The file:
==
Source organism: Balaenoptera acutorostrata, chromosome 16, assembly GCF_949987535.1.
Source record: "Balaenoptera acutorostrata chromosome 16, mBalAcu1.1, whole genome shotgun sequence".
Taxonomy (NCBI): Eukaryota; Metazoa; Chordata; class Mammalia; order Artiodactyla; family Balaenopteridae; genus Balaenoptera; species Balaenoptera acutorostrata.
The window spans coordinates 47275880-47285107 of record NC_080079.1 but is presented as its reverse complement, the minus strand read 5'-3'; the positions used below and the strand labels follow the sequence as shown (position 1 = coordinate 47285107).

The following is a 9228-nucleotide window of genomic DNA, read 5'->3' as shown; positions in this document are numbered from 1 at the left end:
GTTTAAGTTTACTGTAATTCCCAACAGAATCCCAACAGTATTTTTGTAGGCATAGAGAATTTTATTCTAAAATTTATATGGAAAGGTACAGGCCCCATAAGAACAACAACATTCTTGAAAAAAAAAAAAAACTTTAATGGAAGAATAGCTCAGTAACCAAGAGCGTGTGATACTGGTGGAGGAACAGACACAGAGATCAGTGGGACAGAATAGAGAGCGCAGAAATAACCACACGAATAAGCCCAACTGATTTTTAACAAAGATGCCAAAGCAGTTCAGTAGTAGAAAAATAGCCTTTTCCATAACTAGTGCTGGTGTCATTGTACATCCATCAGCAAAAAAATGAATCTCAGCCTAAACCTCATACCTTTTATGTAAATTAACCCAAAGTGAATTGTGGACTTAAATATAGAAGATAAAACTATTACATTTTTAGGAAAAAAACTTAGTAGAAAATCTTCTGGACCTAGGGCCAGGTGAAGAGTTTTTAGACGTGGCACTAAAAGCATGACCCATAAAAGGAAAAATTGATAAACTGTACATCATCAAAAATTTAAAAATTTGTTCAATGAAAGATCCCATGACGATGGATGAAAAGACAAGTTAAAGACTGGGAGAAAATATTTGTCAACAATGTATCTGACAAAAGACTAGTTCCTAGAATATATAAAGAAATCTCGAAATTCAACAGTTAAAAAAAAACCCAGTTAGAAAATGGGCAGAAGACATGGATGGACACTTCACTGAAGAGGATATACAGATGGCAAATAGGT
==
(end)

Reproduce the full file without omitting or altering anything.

Source organism: Balaenoptera acutorostrata, chromosome 16, assembly GCF_949987535.1.
Source record: "Balaenoptera acutorostrata chromosome 16, mBalAcu1.1, whole genome shotgun sequence".
Taxonomy (NCBI): Eukaryota; Metazoa; Chordata; class Mammalia; order Artiodactyla; family Balaenopteridae; genus Balaenoptera; species Balaenoptera acutorostrata.
The window spans coordinates 47275880-47285107 of record NC_080079.1 but is presented as its reverse complement, the minus strand read 5'-3'; the positions used below and the strand labels follow the sequence as shown (position 1 = coordinate 47285107).

The following is a 9228-nucleotide window of genomic DNA, read 5'->3' as shown; positions in this document are numbered from 1 at the left end:
GTTTAAGTTTACTGTAATTCCCAACAGAATCCCAACAGTATTTTTGTAGGCATAGAGAATTTTATTCTAAAATTTATATGGAAAGGTACAGGCCCCATAAGAACAACAACATTCTTGAAAAAAAAAAAAAACTTTAATGGAAGAATAGCTCAGTAACCAAGAGCGTGTGATACTGGTGGAGGAACAGACACAGAGATCAGTGGGACAGAATAGAGAGCGCAGAAATAACCACACGAATAAGCCCAACTGATTTTTAACAAAGATGCCAAAGCAGTTCAGTAGTAGAAAAATAGCCTTTTCCATAACTAGTGCTGGTGTCATTGTACATCCATCAGCAAAAAAATGAATCTCAGCCTAAACCTCATACCTTTTATGTAAATTAACCCAAAGTGAATTGTGGACTTAAATATAGAAGATAAAACTATTACATTTTTAGGAAAAAAACTTAGTAGAAAATCTTCTGGACCTAGGGCCAGGTGAAGAGTTTTTAGACGTGGCACTAAAAGCATGACCCATAAAAGGAAAAATTGATAAACTGTACATCATCAAAAATTTAAAAATTTGTTCAATGAAAGATCCCATGACGATGGATGAAAAGACAAGTTAAAGACTGGGAGAAAATATTTGTCAACAATGTATCTGACAAAAGACTAGTTCCTAGAATATATAAAGAAATCTCGAAATTCAACAGTTAAAAAAAAACCCAGTTAGAAAATGGGCAGAAGACATGGATGGACACTTCACTGAAGAGGATATACAGATGGCAAATAGGT